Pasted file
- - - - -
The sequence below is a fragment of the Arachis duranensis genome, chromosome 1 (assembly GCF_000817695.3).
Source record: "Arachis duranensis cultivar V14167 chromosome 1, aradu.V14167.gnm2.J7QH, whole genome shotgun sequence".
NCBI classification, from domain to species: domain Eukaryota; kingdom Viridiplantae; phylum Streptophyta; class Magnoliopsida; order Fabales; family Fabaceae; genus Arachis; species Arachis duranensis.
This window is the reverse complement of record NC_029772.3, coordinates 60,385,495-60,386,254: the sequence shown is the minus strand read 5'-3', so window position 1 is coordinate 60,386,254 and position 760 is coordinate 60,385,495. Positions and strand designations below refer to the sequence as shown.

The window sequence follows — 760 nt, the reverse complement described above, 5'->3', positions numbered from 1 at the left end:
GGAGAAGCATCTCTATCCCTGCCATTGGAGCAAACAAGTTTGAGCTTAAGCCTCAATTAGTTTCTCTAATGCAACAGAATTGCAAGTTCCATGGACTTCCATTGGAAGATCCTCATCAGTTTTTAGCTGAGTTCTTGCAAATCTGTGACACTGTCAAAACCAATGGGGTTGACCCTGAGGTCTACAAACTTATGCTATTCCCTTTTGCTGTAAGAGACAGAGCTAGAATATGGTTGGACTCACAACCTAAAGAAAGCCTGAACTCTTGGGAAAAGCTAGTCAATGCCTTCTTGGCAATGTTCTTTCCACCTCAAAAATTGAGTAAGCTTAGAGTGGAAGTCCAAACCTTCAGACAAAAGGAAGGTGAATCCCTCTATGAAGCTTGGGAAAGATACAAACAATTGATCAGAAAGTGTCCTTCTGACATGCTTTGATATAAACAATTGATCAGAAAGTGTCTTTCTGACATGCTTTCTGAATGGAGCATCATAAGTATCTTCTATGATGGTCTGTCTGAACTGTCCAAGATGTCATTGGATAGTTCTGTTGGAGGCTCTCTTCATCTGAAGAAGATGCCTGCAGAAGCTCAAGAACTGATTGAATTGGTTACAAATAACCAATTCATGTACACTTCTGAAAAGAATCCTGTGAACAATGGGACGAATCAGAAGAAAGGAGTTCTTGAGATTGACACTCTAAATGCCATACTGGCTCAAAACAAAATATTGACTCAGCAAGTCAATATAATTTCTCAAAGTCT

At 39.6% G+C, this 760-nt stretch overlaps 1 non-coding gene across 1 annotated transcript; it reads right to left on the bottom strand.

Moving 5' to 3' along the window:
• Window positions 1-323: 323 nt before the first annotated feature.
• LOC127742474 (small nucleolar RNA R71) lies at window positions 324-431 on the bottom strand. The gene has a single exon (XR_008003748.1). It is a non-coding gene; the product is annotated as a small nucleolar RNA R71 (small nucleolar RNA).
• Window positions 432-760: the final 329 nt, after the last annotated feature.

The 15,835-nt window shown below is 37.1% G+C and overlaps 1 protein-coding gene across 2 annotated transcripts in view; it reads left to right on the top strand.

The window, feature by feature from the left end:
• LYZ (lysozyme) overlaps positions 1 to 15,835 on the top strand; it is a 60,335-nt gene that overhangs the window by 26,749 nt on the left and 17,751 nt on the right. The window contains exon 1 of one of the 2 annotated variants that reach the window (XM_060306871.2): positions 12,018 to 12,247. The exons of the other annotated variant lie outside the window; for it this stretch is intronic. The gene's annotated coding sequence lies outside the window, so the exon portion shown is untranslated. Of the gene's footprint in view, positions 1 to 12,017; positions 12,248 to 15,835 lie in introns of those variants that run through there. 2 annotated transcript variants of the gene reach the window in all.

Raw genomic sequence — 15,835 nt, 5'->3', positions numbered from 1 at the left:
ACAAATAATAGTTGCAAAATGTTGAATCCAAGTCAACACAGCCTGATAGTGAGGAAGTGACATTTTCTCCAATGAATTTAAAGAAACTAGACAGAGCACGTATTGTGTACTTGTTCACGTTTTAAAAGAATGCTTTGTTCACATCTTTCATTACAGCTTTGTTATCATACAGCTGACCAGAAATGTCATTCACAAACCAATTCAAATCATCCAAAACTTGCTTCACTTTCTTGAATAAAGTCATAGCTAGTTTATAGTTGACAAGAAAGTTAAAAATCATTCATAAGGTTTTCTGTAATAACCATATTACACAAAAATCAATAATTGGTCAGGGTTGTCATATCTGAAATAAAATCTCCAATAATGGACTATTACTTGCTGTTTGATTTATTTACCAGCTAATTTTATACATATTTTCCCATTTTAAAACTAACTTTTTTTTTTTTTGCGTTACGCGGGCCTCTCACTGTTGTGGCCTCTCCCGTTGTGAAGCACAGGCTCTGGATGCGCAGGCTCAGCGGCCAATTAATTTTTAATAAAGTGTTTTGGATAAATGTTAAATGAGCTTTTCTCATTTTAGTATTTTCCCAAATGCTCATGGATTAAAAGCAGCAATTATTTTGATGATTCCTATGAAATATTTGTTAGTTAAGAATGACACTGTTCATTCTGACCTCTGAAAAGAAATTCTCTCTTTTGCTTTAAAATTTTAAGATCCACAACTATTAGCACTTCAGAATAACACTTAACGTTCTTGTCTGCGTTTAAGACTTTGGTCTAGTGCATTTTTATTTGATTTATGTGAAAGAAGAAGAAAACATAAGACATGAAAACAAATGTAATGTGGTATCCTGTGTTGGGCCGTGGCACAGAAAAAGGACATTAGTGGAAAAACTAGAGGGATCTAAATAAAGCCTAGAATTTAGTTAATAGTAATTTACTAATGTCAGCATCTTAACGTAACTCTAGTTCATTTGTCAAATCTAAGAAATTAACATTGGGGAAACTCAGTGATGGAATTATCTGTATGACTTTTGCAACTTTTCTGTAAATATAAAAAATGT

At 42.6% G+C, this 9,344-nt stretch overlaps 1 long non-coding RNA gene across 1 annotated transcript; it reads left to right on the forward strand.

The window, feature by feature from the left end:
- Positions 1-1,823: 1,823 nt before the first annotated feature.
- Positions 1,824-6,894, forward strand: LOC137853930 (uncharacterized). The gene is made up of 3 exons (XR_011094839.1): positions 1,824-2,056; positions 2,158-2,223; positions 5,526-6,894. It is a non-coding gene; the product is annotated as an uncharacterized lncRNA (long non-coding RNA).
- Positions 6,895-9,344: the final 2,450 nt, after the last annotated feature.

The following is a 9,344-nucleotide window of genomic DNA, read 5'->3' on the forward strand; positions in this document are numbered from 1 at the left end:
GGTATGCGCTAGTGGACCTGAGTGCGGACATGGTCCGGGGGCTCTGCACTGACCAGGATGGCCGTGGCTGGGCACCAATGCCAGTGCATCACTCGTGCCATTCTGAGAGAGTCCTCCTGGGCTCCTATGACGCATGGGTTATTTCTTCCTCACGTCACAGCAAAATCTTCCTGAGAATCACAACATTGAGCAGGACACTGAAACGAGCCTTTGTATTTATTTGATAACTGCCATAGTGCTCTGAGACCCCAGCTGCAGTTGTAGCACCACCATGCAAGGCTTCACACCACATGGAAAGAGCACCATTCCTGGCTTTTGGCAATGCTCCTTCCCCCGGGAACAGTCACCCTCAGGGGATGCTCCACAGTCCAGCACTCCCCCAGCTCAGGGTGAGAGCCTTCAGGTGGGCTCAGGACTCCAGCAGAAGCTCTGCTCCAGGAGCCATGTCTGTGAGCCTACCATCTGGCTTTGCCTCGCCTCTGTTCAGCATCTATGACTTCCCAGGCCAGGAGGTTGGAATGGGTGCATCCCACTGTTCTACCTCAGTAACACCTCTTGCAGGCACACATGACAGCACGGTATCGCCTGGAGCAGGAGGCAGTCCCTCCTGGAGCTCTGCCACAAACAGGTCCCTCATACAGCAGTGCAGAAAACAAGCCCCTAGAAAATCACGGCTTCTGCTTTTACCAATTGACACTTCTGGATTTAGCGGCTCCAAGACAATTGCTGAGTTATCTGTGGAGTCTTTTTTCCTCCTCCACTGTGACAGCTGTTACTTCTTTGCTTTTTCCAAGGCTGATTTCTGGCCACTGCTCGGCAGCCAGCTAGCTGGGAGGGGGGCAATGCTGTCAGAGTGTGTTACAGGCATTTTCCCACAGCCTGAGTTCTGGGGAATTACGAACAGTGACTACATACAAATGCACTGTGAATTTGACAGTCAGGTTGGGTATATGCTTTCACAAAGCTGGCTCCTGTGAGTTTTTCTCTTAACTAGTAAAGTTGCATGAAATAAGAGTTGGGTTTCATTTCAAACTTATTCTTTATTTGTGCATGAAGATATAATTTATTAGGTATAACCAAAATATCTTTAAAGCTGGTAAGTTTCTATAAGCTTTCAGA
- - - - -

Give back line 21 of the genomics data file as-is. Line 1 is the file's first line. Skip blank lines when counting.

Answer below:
- Positions 6,895-9,344: the final 2,450 nt, after the last annotated feature.